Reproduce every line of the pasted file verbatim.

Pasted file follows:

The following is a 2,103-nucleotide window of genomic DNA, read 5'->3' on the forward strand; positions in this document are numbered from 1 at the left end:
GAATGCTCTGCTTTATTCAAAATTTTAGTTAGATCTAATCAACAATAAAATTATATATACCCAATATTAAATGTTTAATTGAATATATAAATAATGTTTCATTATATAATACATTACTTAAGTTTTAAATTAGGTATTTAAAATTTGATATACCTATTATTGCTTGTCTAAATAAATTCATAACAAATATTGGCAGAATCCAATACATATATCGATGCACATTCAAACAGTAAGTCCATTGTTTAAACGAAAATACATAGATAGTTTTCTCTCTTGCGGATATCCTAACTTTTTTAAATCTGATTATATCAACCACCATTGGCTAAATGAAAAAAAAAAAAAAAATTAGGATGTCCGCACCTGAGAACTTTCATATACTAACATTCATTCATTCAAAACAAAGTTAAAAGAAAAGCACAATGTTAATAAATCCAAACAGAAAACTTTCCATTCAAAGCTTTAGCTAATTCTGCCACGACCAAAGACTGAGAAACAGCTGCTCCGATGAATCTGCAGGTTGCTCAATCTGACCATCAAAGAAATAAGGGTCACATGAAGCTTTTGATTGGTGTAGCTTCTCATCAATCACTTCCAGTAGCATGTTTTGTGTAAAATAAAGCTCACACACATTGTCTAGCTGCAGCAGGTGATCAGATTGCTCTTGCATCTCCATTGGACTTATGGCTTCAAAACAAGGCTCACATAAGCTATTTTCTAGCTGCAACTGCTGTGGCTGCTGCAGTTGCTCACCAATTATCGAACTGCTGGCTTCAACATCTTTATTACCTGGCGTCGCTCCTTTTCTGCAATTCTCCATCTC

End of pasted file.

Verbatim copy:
The following is a 2,103-nucleotide window of genomic DNA, read 5'->3' on the forward strand; positions in this document are numbered from 1 at the left end:
GAATGCTCTGCTTTATTCAAAATTTTAGTTAGATCTAATCAACAATAAAATTATATATACCCAATATTAAATGTTTAATTGAATATATAAATAATGTTTCATTATATAATACATTACTTAAGTTTTAAATTAGGTATTTAAAATTTGATATACCTATTATTGCTTGTCTAAATAAATTCATAACAAATATTGGCAGAATCCAATACATATATCGATGCACATTCAAACAGTAAGTCCATTGTTTAAACGAAAATACATAGATAGTTTTCTCTCTTGCGGATATCCTAACTTTTTTAAATCTGATTATATCAACCACCATTGGCTAAATGAAAAAAAAAAAAAAAATTAGGATGTCCGCACCTGAGAACTTTCATATACTAACATTCATTCATTCAAAACAAAGTTAAAAGAAAAGCACAATGTTAATAAATCCAAACAGAAAACTTTCCATTCAAAGCTTTAGCTAATTCTGCCACGACCAAAGACTGAGAAACAGCTGCTCCGATGAATCTGCAGGTTGCTCAATCTGACCATCAAAGAAATAAGGGTCACATGAAGCTTTTGATTGGTGTAGCTTCTCATCAATCACTTCCAGTAGCATGTTTTGTGTAAAATAAAGCTCACACACATTGTCTAGCTGCAGCAGGTGATCAGATTGCTCTTGCATCTCCATTGGACTTATGGCTTCAAAACAAGGCTCACATAAGCTATTTTCTAGCTGCAACTGCTGTGGCTGCTGCAGTTGCTCACCAATTATCGAACTGCTGGCTTCAACATCTTTATTACCTGGCGTCGCTCCTTTTCTGCAATTCTCCATCTC